An antique machine upon which, many years ago, I began to write. Now it sat idly on a shelf, reminding me of sparse beginnings.
There were other mementos in that home office overlooking Surigao Strait: photographs of me riding elephants and chasing balloons; the tangle of press credentials once dangling at my chest; and an array of trophies, commendations and ribbons representing the high points of a career. One was a prized glass plaque certifying participation in the Pulitzer-winning coverage of the Los Angeles riots in 1992. Others included literary awards for my 2015 memoir, “Nazis & Nudists,” and a Golden Mike presented for excellence in radio broadcasting.
There was also a collection of books signed by their authors—many of them friends—as well as the mosaic of a magazine piece recounting the wooing of my Filipino wife and, perhaps my favorite, a pair of golden mouse ears received while covering Disneyland’s 50th anniversary in 2005.
All of it is gone now, swept away by Typhoon Odette. And so, I am left to contemplate life without those bolstering tokens of my past.
In truth, no one ever noticed them but me. Yet in that gaze lay a lifetime of memories. The people I worked with and the stories I covered. The big ones that got away and the smaller ones I lassoed. None of them made me rich or famous. But, in the evening of my life, they have helped succor my continued existence.
What will do that now after all of it has disappeared?
It may seem like a frivolous question to those still young. But others of a certain age will doubtless understand the tendency to hang onto the past with an earnestness commensurate to its volume. It’s as if those relics constitute proof that you existed. As if, without them, somehow you were never really here.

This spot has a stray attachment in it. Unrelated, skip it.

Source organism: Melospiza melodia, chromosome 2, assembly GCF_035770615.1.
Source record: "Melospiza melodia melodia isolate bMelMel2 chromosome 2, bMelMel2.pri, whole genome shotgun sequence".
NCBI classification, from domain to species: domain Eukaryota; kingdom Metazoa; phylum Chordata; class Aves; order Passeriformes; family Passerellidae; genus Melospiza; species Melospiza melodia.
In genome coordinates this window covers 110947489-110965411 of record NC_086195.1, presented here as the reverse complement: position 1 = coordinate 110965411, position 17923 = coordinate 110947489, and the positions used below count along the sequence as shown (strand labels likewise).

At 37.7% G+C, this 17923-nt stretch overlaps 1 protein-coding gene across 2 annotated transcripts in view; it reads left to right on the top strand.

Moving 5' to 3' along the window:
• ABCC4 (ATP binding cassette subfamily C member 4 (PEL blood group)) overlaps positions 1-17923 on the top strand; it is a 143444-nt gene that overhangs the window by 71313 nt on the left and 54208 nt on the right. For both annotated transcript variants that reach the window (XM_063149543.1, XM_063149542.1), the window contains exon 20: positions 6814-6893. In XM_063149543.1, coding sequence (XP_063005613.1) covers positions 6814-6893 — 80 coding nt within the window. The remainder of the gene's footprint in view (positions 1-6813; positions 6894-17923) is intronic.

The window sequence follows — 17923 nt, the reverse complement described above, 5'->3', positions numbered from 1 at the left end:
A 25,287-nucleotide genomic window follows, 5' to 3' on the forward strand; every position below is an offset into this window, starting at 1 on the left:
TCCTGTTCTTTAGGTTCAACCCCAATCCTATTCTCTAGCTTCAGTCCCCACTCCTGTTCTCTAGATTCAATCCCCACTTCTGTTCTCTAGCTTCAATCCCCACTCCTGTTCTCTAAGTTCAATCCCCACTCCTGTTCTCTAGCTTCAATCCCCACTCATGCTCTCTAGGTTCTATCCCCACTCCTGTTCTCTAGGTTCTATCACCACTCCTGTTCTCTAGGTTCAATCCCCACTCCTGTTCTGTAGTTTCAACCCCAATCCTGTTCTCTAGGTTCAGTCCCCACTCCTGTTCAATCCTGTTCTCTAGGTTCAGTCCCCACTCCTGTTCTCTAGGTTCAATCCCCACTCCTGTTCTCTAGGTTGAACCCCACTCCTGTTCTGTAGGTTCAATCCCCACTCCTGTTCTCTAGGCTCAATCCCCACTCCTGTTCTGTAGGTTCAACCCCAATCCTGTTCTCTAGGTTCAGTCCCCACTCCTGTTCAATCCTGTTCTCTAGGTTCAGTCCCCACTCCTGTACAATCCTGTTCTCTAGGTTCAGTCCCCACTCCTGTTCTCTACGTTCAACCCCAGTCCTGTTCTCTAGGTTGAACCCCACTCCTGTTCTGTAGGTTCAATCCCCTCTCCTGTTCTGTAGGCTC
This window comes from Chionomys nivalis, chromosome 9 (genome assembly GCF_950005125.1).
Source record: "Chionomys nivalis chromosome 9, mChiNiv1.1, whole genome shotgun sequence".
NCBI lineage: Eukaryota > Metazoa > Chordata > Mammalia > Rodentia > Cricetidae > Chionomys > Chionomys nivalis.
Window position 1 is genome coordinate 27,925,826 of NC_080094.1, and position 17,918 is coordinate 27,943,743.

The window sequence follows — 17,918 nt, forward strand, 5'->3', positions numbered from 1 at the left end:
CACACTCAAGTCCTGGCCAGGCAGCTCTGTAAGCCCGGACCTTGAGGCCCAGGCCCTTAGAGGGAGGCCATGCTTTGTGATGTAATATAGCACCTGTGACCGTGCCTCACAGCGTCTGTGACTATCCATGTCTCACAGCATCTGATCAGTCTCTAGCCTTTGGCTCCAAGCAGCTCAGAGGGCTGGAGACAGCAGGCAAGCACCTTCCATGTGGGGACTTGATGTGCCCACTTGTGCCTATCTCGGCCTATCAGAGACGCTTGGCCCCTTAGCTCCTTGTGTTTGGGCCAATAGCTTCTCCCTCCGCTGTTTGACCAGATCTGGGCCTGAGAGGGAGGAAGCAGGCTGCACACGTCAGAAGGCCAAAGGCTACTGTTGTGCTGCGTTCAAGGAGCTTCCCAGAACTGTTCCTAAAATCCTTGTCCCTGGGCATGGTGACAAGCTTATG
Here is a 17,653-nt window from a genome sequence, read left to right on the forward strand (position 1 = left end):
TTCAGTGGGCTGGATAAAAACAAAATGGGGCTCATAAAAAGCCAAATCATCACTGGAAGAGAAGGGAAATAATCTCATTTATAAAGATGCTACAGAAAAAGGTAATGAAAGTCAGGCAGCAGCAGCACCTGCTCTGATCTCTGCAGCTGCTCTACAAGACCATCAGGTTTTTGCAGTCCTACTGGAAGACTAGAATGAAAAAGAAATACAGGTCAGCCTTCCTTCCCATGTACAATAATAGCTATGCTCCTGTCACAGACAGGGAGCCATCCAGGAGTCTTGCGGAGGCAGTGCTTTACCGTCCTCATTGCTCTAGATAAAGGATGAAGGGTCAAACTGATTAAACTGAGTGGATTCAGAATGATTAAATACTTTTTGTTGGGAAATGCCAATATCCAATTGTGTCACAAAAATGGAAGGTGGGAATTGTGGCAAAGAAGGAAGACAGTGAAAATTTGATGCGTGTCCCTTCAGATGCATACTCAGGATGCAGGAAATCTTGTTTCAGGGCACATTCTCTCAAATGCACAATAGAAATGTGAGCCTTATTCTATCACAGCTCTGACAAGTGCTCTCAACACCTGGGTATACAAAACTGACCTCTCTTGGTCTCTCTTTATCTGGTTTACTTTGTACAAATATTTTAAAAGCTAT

Ah, but maybe there’s a hidden message in the reckless wreckage of those ancient tokens. Perhaps this catastrophic cleansing portends the dawn of a new reckoning and sense of self. In fact, that’s what I’ve been trying to grasp in the wake of this dastardly disturbance. Instead of thinking of then, I’m attempting to consider the now. Instead of mourning the past, I am endeavoring to embrace the future. And rather than cry over what we’ve lost, I am striving to discern what we have gained.
Thankfully, I’m getting glimpses of just what that is. I see it in the efforts of those who’ve lost much to help those who’ve lost more. In the prayers of people simply happy to be alive. And, finally, I see it in the warm embrace of my wonderful wife and the sweet smiles of my beautiful children.
Perhaps there’s no better time than now to grasp new horizons by drawing close those we hold dear. And so, to all who are suffering and all who are not, I wish you a happy New Year.
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David Haldane’s latest book is a short-story collection called “Jenny on the Street.” A former Los Angeles Times staff writer, he is an award-winning journalist, author, and broadcaster currently dividing his time between homes in Joshua Tree, California, and Northern Mindanao, Philippines, where this column appears weekly in the Mindanao Gold Star Daily.